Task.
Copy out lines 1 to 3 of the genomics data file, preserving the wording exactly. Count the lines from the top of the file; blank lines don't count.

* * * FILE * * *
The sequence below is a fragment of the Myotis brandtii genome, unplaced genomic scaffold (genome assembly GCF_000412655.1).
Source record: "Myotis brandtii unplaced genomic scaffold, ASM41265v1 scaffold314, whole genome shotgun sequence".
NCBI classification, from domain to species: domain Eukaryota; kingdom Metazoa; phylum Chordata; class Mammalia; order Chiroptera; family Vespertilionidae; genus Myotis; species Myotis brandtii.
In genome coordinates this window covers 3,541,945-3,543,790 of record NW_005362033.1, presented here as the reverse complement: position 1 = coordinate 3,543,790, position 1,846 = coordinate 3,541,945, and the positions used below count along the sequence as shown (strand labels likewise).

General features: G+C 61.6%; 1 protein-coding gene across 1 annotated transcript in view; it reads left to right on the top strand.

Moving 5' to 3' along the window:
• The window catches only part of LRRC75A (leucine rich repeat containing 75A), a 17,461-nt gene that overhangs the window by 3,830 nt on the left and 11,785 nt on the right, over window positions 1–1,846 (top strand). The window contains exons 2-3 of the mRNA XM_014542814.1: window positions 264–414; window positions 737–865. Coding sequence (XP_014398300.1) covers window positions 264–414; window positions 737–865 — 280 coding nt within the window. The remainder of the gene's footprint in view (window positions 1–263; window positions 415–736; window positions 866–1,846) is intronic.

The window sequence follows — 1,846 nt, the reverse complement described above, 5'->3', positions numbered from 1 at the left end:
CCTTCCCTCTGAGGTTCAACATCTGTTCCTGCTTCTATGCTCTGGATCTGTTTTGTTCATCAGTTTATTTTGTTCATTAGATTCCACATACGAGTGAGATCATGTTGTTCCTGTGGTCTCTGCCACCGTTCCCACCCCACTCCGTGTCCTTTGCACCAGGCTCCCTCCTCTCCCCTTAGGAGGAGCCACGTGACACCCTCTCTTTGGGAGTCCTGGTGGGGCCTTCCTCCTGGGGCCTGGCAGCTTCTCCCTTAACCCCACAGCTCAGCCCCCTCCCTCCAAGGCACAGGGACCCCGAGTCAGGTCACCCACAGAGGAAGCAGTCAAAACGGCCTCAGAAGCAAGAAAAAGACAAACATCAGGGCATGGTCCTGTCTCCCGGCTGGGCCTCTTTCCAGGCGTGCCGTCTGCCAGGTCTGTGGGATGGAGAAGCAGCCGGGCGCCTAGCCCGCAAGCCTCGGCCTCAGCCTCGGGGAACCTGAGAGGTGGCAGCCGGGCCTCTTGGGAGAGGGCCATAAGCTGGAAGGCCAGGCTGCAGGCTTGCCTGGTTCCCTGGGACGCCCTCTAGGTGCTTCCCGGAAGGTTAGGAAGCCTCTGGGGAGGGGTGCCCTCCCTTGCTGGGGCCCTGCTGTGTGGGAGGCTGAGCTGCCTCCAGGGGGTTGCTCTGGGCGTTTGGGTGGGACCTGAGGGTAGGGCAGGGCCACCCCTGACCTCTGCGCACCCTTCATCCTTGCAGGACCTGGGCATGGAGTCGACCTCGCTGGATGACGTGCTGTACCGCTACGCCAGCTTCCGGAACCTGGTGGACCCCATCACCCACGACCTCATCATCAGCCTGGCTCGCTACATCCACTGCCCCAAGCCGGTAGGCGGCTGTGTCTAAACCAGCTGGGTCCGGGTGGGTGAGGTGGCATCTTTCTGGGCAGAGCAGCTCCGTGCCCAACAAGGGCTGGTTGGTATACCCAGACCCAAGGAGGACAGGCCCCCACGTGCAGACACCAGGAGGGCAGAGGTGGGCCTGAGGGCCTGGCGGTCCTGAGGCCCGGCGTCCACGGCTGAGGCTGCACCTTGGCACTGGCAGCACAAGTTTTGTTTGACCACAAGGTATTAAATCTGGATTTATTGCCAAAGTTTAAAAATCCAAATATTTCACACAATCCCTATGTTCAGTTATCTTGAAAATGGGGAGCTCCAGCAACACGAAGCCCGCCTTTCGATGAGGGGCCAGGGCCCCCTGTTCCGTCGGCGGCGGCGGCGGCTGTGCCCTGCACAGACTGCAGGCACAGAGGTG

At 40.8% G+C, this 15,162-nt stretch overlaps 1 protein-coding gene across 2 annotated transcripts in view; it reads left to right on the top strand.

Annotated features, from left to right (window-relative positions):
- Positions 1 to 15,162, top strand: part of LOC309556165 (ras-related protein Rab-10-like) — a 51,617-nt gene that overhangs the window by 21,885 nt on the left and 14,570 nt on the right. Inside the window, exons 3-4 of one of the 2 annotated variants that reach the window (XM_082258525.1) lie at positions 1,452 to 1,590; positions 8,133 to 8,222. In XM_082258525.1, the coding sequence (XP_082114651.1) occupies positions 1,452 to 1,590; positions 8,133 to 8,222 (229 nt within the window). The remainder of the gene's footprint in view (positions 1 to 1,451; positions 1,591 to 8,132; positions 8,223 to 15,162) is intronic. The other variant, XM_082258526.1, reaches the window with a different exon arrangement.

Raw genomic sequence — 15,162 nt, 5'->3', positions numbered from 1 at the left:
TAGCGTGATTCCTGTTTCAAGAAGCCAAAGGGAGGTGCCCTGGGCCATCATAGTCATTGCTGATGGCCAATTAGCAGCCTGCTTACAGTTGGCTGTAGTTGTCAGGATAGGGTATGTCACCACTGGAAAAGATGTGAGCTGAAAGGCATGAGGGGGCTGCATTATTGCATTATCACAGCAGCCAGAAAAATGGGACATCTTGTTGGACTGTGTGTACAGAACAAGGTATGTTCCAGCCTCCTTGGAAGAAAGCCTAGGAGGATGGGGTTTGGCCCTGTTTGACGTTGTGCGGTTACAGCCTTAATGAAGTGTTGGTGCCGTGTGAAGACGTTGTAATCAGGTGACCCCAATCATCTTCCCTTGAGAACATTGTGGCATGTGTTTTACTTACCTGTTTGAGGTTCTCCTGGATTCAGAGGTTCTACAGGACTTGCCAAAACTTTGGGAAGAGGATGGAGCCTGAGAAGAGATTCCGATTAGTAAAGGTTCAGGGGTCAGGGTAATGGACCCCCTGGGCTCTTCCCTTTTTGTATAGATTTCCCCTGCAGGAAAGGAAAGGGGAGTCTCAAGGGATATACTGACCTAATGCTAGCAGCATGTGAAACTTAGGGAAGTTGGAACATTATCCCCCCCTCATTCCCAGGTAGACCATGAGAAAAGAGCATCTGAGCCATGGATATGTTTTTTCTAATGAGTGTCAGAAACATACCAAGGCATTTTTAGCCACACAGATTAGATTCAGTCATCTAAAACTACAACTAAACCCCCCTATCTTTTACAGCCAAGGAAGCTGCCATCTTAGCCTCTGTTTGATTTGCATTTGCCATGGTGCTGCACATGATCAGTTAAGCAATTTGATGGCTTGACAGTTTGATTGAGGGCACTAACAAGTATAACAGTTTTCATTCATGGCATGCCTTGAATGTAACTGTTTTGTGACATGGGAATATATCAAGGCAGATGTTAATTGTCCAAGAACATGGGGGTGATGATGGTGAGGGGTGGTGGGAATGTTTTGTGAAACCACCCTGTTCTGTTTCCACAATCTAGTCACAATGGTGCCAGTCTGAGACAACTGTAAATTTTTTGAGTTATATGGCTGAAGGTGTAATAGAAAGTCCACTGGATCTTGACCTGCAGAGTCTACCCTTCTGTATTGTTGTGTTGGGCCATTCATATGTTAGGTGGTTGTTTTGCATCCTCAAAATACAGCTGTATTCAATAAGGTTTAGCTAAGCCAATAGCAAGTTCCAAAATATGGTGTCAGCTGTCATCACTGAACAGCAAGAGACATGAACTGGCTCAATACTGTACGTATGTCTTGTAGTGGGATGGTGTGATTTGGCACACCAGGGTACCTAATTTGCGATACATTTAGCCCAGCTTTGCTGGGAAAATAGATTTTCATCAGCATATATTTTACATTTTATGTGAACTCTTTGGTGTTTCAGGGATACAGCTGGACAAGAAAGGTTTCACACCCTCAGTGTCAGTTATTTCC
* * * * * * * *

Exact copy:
The sequence below is a fragment of the Myotis brandtii genome, unplaced genomic scaffold (genome assembly GCF_000412655.1).
Source record: "Myotis brandtii unplaced genomic scaffold, ASM41265v1 scaffold314, whole genome shotgun sequence".
NCBI classification, from domain to species: domain Eukaryota; kingdom Metazoa; phylum Chordata; class Mammalia; order Chiroptera; family Vespertilionidae; genus Myotis; species Myotis brandtii.